Wherever we are, we can make a real difference. In the street, in school, at work, in public transport; in the voting booth, on social media, at home and on the sports field.
Wherever there is discrimination, we can step forward to help safeguard someone’s right to live free from fear and abuse. We can raise our voices for decent values. We can join others to publicly lobby for better leadership, better laws and greater respect for human dignity.
The time for this is now. “We the peoples” can take a stand for rights. Let us know what you’re doing, and we will gather your stories, and amplify your voice. Local actions can add up to a global movement. And together, we can take a stand for more humanity.
It starts with each of us.
Below are some ideas for simple yet meaningful ways that families can celebrate Human Rights Day by learning about the rights and responsibilities that we all share as human beings.For more ideas, check out my past Human Rights Day posts:
1.Take the pledge to #StandUp4HumanRights! Share your photo with the hashtag on Twitter, Instagram or YouTube and you can be on the campaigns Wall of Human Rights Champions. You can also read about ways to Take Action by supporting human rights in everyday life and calling on leaders to uphold human rights.
2. Learn more about the history of Human Rights Day by watching this short film about Human Rights Day 2016, detailing the United Nations’ relationship with Human Rights efforts and calling people to action.
3. Foster children’s empathy and compassion through reading. A Mighty Girl has a wonderful list of empathy-building books for kids of all ages in the”Kindness & Compassion” section of their website at http://amgrl.co/1JIHLCr For example, two books that give children a visual way to think about kindness and compassion are “Have You Filled a Bucket Today: A Guide to Daily Happiness for Kids” for ages 4 to 8 (http://www.amightygirl.com/have-you-filled-a-bucket-today) and its sequel “Growing Up With A Bucket Full Of Happiness” for ages 9 to 12 (http://www.amightygirl.com/growing-up-with-a-bucket-full-of…)
4. Learn more about the experience of refugees. TED-Ed has great 5 minute overview What Does It Mean to Be a Refugee that is appropriate for teens and adults, as well as additional educational materials. The UN High Commissioner for Refugees also shares some of the personal stories of refugees. They make for inspiring reading! Check out the story of a teacher who had to flee Syria and is now empowering refugee children in Malaysia.
5. Play games to learn about human rights. There are several sources for online games that teach about human rights: Games For Change has numerous online games, including one about the Syrian refugees. E-games: Human Rights and ConnectToLearn also have links to online games about human rights and intercultural learning.
I hope you and your families have a great Human Rights Day 2015! If you have other ideas for human rights activities, please share them with us!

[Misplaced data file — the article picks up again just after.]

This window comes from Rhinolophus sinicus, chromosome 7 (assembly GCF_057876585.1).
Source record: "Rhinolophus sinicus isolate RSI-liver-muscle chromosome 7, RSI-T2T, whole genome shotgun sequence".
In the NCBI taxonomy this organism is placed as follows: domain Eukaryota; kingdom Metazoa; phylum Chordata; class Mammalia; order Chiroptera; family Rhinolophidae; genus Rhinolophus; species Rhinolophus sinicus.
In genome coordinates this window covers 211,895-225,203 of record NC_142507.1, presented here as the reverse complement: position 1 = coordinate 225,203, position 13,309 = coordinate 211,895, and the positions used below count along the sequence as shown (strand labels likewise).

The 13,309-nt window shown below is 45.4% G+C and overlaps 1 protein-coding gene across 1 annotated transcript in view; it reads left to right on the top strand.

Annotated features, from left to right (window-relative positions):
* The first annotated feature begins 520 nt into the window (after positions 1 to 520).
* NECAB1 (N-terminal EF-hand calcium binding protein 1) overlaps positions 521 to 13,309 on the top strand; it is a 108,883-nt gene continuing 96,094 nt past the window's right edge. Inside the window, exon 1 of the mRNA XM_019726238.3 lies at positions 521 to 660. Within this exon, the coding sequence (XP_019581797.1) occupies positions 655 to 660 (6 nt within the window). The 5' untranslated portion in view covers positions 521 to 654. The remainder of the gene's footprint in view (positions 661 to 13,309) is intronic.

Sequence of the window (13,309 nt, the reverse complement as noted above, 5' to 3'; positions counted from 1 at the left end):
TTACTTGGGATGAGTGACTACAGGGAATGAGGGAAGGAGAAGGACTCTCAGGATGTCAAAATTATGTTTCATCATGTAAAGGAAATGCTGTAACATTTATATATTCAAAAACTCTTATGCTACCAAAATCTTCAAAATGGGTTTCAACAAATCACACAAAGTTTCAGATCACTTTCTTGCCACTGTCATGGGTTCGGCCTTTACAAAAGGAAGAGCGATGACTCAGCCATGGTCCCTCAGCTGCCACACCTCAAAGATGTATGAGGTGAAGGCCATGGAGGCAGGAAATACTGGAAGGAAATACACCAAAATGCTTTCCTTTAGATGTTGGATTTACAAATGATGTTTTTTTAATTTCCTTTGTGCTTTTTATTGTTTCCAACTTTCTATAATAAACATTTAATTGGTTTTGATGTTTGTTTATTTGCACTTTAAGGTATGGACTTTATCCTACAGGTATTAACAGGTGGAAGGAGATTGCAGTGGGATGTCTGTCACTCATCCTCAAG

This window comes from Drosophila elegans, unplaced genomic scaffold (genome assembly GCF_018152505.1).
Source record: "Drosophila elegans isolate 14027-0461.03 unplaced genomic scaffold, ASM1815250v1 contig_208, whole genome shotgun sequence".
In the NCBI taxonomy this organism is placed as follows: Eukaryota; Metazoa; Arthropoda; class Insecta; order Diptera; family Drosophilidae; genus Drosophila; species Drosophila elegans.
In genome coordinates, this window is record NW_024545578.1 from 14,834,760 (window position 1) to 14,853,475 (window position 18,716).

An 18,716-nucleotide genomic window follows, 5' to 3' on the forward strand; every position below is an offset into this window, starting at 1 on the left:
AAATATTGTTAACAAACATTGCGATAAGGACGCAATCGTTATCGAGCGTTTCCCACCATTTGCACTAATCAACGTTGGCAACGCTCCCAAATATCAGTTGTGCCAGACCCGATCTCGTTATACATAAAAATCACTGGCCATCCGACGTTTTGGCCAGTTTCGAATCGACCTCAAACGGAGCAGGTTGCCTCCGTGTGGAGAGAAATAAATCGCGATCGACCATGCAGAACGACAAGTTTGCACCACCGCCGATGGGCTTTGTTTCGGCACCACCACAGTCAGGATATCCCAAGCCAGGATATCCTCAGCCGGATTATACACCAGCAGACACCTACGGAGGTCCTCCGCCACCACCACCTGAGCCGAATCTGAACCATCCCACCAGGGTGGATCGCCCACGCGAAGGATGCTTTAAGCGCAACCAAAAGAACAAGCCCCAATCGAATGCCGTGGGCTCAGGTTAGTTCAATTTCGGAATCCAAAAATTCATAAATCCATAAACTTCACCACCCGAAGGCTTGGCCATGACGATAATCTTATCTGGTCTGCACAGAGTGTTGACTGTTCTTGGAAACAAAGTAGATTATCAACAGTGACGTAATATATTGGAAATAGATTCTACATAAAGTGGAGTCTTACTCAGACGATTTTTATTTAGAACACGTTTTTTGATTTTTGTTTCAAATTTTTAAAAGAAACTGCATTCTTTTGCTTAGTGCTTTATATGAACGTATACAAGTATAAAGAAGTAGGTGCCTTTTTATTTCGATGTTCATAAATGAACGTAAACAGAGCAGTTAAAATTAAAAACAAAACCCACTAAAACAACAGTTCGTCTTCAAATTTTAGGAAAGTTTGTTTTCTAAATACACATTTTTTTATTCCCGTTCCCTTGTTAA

“Where do I start? It goes from worse to intolerable, including treating you, a convicted sex offender, with kid gloves; inflaming the excuse-the-rapist/blame-the-victim mentality; refusing accountability and making excuses; and favoring violent perpetrators lucky enough to have the “right” skin color, privilege, and athletic skills.
Unfortunately, in our work to make the world a better, safer place for women, we at The Advocates for Human Rights all too often experience the travesties and miscarriages of justice such as those rife in the your case.”
Originally published on World Moms Blog.
My daughter, who recently turned 11, will be graduating from fifth grade in a few weeks. After the summer break, she will continue on to middle school. But for 34 million girls in our world today, the completion of primary school likely marked the end of formal education. It may even have meant that it was time for her to be married.
When I visited the classroom in the Peruvian highlands that is pictured above, I noticed that slightly more than half of the students were girls. I remarked on this fact to the human rights activist who was giving us the tour of this Quechua-speaking indigenous community. He smiled sadly and said, “Yes, but this is fifth grade. In sixth grade, children go to a lower secondary school that is farther away. Most of the girls won’t go. It takes too long to walk there and they are needed to help at home, so the parents won’t let them go. Besides, most of them will be married soon.”
Worldwide, more than 700 million women alive today were married as children. More than 1 in 3 – or some 250 million – were married before the age of 15. Every year, 15 million girls are married before the age of 18. That averages out to about 28 girls a minute.
Here are a few basic facts that everyone needs to know about child marriage.